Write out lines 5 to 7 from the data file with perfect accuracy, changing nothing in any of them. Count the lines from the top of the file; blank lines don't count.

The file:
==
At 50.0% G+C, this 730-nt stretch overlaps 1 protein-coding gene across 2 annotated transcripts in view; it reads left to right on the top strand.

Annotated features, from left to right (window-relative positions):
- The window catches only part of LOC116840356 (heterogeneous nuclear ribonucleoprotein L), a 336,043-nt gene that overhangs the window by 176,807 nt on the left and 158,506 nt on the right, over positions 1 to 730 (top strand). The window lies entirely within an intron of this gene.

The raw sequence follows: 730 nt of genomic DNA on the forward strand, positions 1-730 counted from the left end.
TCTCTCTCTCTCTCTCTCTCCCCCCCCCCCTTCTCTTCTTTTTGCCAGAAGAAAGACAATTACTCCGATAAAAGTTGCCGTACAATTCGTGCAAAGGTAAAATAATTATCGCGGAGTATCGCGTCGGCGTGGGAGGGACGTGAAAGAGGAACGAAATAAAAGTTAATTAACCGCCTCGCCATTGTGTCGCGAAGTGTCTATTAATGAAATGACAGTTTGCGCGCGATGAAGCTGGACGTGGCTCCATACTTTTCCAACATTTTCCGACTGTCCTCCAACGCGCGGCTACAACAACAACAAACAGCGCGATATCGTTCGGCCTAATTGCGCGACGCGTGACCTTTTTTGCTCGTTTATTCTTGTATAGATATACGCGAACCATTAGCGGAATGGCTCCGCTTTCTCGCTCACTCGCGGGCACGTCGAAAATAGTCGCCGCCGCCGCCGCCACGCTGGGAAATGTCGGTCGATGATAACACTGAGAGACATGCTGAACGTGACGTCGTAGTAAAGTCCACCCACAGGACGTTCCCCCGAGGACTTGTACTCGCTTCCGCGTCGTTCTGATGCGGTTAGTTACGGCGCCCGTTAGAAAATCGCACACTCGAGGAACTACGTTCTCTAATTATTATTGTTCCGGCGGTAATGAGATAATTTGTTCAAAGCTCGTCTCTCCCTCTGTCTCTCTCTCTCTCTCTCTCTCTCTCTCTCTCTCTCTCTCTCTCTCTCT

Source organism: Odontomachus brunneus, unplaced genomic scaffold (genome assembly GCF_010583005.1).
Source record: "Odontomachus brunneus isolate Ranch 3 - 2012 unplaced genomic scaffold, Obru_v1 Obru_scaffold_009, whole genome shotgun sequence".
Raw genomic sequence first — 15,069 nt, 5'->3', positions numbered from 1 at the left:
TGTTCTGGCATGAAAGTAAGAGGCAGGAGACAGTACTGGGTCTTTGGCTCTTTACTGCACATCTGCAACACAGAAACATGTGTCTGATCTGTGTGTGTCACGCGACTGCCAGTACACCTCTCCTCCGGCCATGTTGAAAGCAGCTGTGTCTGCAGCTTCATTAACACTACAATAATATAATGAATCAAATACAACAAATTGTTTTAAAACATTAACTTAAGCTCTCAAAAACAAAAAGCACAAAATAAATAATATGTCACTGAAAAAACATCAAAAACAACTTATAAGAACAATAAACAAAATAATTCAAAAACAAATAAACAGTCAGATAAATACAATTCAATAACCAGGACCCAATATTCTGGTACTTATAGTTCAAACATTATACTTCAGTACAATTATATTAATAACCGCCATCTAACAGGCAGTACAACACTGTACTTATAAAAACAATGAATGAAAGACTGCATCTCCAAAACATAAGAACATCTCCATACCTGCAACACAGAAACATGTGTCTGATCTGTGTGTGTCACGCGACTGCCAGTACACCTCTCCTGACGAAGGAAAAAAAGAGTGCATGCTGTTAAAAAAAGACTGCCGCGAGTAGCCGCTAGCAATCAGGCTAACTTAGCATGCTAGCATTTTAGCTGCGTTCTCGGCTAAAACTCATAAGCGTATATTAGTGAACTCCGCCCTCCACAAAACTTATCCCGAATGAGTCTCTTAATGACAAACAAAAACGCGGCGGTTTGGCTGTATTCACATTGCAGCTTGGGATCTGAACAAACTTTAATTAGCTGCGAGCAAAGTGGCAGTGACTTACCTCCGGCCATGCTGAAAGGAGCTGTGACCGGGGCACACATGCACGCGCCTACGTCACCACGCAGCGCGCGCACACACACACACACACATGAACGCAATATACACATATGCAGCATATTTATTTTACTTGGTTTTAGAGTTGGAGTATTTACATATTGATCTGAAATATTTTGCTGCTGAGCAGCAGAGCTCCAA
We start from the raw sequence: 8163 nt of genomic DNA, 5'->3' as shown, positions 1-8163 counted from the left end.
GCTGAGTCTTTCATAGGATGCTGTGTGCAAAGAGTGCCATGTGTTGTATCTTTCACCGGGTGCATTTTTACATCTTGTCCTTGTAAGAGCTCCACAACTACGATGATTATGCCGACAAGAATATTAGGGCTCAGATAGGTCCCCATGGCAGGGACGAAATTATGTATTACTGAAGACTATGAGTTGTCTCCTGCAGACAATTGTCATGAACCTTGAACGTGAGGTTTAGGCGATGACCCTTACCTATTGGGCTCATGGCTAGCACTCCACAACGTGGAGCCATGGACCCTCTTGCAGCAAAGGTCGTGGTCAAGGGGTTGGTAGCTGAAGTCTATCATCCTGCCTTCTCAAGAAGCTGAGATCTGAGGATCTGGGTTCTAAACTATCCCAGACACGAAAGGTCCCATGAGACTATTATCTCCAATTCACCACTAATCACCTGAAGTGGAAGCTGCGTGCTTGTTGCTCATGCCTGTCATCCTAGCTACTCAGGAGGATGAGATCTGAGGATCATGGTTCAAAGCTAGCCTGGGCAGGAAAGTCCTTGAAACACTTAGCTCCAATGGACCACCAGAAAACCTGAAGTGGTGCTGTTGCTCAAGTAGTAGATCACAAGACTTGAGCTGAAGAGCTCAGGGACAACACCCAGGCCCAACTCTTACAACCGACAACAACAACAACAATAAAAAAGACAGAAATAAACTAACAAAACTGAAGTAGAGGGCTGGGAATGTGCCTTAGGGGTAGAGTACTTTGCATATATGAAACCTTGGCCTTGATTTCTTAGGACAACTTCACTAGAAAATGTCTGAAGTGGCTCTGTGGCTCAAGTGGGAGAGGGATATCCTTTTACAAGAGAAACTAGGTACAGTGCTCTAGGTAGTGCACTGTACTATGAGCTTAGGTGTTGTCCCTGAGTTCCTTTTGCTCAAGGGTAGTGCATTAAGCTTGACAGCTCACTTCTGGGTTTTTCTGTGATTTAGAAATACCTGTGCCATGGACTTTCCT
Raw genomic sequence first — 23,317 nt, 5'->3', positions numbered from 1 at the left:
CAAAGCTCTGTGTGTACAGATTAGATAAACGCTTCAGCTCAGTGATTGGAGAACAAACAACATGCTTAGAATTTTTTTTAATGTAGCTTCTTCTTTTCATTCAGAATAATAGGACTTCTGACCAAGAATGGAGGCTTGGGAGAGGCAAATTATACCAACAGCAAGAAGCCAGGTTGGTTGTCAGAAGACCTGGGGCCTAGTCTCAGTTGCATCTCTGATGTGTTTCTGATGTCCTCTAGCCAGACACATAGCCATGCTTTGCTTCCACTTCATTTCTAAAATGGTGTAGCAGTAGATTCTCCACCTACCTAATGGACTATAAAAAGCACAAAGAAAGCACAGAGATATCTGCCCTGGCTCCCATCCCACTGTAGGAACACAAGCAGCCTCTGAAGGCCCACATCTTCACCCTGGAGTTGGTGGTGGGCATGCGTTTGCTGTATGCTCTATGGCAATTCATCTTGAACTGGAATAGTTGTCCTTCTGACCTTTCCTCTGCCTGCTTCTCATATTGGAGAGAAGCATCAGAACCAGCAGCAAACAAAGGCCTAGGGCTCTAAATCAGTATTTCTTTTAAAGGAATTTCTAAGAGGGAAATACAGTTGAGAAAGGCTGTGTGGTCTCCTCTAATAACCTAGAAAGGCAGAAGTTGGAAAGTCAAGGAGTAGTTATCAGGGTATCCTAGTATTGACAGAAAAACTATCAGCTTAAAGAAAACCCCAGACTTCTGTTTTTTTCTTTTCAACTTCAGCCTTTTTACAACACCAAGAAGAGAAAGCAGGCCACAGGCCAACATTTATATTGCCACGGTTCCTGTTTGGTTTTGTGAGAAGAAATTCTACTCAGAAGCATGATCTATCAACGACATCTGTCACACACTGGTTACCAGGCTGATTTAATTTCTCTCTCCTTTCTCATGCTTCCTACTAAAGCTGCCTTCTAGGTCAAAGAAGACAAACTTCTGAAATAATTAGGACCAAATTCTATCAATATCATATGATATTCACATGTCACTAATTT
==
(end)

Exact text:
TCTCTCTCTCTCTCTCTCTCCCCCCCCCCCTTCTCTTCTTTTTGCCAGAAGAAAGACAATTACTCCGATAAAAGTTGCCGTACAATTCGTGCAAAGGTAAAATAATTATCGCGGAGTATCGCGTCGGCGTGGGAGGGACGTGAAAGAGGAACGAAATAAAAGTTAATTAACCGCCTCGCCATTGTGTCGCGAAGTGTCTATTAATGAAATGACAGTTTGCGCGCGATGAAGCTGGACGTGGCTCCATACTTTTCCAACATTTTCCGACTGTCCTCCAACGCGCGGCTACAACAACAACAAACAGCGCGATATCGTTCGGCCTAATTGCGCGACGCGTGACCTTTTTTGCTCGTTTATTCTTGTATAGATATACGCGAACCATTAGCGGAATGGCTCCGCTTTCTCGCTCACTCGCGGGCACGTCGAAAATAGTCGCCGCCGCCGCCGCCACGCTGGGAAATGTCGGTCGATGATAACACTGAGAGACATGCTGAACGTGACGTCGTAGTAAAGTCCACCCACAGGACGTTCCCCCGAGGACTTGTACTCGCTTCCGCGTCGTTCTGATGCGGTTAGTTACGGCGCCCGTTAGAAAATCGCACACTCGAGGAACTACGTTCTCTAATTATTATTGTTCCGGCGGTAATGAGATAATTTGTTCAAAGCTCGTCTCTCCCTCTGTCTCTCTCTCTCTCTCTCTCTCTCTCTCTCTCTCTCTCTCTCTCTCTCT

Source organism: Odontomachus brunneus, unplaced genomic scaffold (genome assembly GCF_010583005.1).
Source record: "Odontomachus brunneus isolate Ranch 3 - 2012 unplaced genomic scaffold, Obru_v1 Obru_scaffold_009, whole genome shotgun sequence".